Amy Berg has previously directed and produced the documentary Deliver us from Evil. She is from Los Angeles.

Berg: West of Memphis not only explores the massive and ongoing fight it takes to overcome the systemic abuse of the justice system, but is leading the crusade for exoneration, eager to exert maximum pressure on the state of Arkansas to reopen an ineptly handled case.

Berg: West of Memphis was different for me because I was able to document live the transforming of history as it happened, and I had unprecedented access to a behind-the-scenes investigation as it was unfolding. Also, West of Memphis is so much more than a film, but an ongoing fight to get three wrongly accused men exonerated and put right this travesty of justice.

Berg: The love story between Lorri and Damien and the passion of Fran Walsh and Peter Jackson drew me to this story.  Everyone’s undying commitment to truth and justice was something that was too palpable to not participate.

Berg: It is true that women directors are most definitely more prevalent at festivals and in the independent film world than in the studio system. I think the fact that studio feature budgets and indie budgets are so vastly disparate plays a great part in this. It is almost impossible to make films in the mid-range these days.  It’s easier to get a $200 million dollar movie financed than one for $20 million and we have seen in these types of big budget films a world that has been historically dominated by male directors. Hopefully not for long. I think the next generation of females are going to be more drawn to these types of films as a result of such great filmmakers like Kathryn Bigelow, who is truly crossing the line. That said, I do really hope that the mid-range budgets come back to a more tangible place as I will continue to be drawn to stories that are told in a more raw and realistic style.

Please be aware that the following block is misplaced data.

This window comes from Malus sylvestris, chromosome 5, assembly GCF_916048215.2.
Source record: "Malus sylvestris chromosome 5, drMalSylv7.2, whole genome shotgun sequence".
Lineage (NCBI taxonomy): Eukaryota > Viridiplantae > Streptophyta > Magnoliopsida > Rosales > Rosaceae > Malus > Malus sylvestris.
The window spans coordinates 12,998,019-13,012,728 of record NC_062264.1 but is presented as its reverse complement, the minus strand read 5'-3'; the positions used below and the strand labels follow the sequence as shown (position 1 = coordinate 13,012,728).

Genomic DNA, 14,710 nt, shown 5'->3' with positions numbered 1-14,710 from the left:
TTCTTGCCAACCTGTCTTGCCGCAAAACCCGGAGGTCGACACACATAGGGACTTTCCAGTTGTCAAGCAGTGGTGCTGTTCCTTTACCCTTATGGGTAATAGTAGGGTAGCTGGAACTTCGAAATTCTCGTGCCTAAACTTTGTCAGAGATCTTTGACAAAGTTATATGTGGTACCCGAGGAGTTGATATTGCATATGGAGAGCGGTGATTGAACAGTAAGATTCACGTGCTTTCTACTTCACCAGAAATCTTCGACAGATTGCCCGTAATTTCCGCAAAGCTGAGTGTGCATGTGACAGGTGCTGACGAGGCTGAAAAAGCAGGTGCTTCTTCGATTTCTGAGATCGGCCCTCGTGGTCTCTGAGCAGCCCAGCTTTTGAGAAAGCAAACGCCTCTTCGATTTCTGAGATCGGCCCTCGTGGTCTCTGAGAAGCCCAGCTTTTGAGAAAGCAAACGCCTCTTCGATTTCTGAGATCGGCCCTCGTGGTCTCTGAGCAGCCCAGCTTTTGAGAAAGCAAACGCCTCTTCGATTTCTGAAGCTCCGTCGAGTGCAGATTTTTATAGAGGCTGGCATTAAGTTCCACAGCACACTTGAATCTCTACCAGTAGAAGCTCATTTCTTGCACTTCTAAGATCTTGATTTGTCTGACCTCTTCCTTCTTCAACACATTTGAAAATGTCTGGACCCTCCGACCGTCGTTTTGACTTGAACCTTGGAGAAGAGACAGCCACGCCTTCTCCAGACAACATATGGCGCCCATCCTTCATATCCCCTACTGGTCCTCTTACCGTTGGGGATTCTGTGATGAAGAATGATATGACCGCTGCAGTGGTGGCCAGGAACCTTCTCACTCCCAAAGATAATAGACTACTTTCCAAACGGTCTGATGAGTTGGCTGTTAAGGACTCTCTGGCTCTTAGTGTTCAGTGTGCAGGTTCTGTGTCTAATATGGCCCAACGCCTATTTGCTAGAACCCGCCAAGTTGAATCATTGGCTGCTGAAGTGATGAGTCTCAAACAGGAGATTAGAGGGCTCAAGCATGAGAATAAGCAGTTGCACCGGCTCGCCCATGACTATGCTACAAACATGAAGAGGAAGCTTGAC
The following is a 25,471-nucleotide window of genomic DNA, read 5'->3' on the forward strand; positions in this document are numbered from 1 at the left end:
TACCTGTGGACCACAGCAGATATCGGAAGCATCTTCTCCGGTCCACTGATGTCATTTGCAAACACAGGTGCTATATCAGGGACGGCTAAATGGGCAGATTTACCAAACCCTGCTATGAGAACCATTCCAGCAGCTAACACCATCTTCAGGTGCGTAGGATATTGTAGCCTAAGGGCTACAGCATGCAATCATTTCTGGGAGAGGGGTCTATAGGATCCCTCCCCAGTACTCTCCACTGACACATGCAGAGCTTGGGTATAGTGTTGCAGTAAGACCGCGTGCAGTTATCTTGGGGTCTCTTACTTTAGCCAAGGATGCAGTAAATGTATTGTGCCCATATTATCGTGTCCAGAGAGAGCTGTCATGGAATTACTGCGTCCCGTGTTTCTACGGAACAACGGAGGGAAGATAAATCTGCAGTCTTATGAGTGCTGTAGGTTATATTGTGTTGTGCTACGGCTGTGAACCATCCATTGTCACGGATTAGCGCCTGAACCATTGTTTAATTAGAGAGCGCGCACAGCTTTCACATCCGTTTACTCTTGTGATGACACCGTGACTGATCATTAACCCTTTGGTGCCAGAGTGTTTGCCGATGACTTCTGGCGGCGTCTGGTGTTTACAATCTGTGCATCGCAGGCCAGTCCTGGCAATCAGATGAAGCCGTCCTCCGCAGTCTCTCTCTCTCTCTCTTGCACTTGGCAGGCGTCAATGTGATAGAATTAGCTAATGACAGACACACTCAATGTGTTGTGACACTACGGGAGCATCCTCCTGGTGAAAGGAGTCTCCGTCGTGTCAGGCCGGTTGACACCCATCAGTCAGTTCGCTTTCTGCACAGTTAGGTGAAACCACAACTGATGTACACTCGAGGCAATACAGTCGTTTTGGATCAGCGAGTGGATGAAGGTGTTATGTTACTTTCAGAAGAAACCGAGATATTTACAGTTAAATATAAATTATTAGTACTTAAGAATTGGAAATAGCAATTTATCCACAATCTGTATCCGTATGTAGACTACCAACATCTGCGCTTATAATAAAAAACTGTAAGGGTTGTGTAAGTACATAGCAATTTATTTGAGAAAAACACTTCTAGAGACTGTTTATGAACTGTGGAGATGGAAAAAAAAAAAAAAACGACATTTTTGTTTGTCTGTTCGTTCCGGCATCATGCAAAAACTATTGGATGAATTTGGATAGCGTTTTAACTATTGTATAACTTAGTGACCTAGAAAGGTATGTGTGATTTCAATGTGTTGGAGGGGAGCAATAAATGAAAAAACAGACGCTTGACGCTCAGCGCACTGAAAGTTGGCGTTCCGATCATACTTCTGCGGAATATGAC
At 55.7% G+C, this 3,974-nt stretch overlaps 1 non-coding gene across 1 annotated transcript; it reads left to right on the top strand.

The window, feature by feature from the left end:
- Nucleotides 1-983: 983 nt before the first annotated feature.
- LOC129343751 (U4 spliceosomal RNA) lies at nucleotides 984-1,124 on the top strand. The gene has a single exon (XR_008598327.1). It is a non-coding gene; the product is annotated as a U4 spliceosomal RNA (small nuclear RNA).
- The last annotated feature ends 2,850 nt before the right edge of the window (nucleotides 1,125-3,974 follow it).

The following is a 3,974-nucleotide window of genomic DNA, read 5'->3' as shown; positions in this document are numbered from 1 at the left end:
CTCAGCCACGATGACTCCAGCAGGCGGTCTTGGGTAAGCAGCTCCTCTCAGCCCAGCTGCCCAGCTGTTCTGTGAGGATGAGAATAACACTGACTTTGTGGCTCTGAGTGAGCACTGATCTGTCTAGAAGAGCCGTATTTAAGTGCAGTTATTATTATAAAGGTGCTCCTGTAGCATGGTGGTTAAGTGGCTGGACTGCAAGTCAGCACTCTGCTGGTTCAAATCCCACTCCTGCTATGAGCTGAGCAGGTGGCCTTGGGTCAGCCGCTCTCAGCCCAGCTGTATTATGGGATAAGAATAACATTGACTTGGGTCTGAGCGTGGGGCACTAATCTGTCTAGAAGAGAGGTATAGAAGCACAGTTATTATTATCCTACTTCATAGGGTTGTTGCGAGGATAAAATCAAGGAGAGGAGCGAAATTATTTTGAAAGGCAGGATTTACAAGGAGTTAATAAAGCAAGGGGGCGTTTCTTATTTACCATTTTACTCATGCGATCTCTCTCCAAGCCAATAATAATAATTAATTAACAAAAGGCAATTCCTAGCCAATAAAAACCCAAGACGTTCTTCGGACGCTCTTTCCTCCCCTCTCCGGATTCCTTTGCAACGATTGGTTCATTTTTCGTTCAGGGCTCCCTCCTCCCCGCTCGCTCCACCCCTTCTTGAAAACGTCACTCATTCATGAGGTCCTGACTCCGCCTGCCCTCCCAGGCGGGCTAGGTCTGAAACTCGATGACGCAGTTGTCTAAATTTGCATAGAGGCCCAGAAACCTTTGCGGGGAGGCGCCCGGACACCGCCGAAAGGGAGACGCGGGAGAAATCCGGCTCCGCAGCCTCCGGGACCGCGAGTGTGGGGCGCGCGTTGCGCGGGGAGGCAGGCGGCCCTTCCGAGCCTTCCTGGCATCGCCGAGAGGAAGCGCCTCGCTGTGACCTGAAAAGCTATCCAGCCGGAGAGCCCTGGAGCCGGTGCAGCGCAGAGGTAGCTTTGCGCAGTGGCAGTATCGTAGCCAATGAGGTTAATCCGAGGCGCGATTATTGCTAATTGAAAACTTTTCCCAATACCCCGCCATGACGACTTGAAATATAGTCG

Shari Springer Berman has co-directed (with Robert Pulcini) American Splendor, The Nanny Diaries and The Extra Man.

Springer Berman: Imogene is one woman’s wild journey to self-acceptance via the Jersey Shore — all the while confronting massive mother issues, a dead father’s possible resurrection, a Backstreet Boy impersonator, an alleged time-traveling CIA Agent, hermit crabs and bad fashions from the 90’s.